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Role of NETosis as modulator of doxorubicin-induced cardiotoxicity

Grant number: 18/20790-0
Support type:Regular Research Grants
Duration: July 01, 2019 - June 30, 2021
Field of knowledge:Health Sciences - Medicine
Principal Investigator:Leonardo Antonio Mamede Zornoff
Grantee:Leonardo Antonio Mamede Zornoff
Home Institution: Faculdade de Medicina (FMB). Universidade Estadual Paulista (UNESP). Campus de Botucatu. Botucatu , SP, Brazil
Assoc. researchers:Bertha Furlan Polegato ; Marcos Ferreira Minicucci ; Sergio Alberto Rupp de Paiva
Associated scholarship(s):19/16987-5 - Role of NETosis as modulator of doxorubicin-induced cardiotoxicity, BP.TT

Abstract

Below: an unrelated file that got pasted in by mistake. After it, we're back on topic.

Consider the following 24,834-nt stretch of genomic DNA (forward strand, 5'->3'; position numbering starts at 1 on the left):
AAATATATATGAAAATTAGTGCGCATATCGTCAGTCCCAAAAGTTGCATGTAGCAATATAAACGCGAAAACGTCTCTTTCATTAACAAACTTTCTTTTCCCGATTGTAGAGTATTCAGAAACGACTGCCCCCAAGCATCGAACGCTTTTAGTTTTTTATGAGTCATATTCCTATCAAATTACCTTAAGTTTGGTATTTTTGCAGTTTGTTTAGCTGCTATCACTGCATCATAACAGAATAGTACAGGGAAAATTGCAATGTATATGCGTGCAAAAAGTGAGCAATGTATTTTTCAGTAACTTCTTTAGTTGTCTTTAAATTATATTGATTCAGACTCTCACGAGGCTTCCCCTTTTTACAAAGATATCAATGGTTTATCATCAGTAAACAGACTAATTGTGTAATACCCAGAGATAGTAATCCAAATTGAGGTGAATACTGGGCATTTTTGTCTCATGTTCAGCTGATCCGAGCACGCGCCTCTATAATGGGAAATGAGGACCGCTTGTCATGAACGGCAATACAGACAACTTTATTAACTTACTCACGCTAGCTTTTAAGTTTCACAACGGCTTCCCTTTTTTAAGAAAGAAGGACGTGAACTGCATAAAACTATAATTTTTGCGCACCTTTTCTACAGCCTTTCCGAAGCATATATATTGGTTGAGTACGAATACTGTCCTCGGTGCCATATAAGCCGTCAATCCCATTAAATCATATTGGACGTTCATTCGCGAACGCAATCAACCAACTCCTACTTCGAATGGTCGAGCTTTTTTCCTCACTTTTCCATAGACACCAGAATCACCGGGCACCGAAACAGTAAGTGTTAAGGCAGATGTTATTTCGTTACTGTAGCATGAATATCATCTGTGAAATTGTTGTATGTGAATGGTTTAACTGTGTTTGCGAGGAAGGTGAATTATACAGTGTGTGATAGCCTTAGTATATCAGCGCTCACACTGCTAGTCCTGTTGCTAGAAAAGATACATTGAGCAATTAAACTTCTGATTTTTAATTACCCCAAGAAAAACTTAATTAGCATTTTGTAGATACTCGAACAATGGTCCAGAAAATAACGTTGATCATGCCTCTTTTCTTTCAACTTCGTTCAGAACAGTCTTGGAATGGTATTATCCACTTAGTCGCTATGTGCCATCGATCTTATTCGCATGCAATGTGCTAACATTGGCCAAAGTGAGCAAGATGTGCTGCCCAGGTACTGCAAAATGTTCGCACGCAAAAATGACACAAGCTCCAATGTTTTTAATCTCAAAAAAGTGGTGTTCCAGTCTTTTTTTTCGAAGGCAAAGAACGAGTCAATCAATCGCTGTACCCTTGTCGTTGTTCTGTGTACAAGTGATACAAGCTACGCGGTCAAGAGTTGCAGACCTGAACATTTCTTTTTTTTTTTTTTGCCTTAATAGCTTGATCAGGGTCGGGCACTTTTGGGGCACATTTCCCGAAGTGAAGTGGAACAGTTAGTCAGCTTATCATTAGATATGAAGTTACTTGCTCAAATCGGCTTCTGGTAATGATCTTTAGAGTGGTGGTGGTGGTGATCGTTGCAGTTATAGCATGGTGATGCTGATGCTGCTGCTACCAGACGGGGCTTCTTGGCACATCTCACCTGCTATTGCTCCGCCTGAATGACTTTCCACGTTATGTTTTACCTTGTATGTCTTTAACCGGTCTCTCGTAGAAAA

Doxorubicin is a chemotherapeutic used in the treatment of malignant neoplasms with high effectiveness. However, it may result in cardiotoxicity, which manifests as left ventricular dilatation and cardiac dysfunction. The pathophysiology of cardiotoxicity is not yet clearly understood, but mitochondrial dysfunction, increased oxidative stress and activation of matrix metalloproteinases (MMP) occur. Among the several multifactorial pathways that are activated after administration of doxorubicin, the inflammatory response is an important modulator of the cardiotoxicity process. In this context, the role of neutrophils deserves special mention, since they are the first cells to respond to tissue injury. Thus, through the production of chemoattractant substances, they are able to "orchestrate" the entire subsequent immune response, which is certainly related to the installation of cardiotoxicity. In addition to phagocytosis and degranulation, neutrophils are able to produce NETs (neutrophill extracellular traps), in a process called netosis. NETs are network structures composed of cytoplasmic and nuclear material such as DNA, myeloperoxidase and elastase. Extrusion of NETs occurs in a coordinated manner early in response to various infectious stimuli or not. To date, there are no data in the literature regarding the influence of NETs on doxorubicin-induced cardiotoxicity. In this sense, the first objective of this project will be to identify potential similarities and differences between the acute and chronic symptoms of cardiotoxicity induced by doxorubicin. Additionally, we will analyze whether the toxicity resulting from acute and chronic doxorubicin is associated with the presence of NETs and whether there is an association of netosis with inflammatory variables, cardiac energy metabolism, oxidative stress and cardiac extracellular matrix. Finally, we intend to establish a cause / consequence relationship between netosis and cardiac changes induced by doxorubicin. (AU)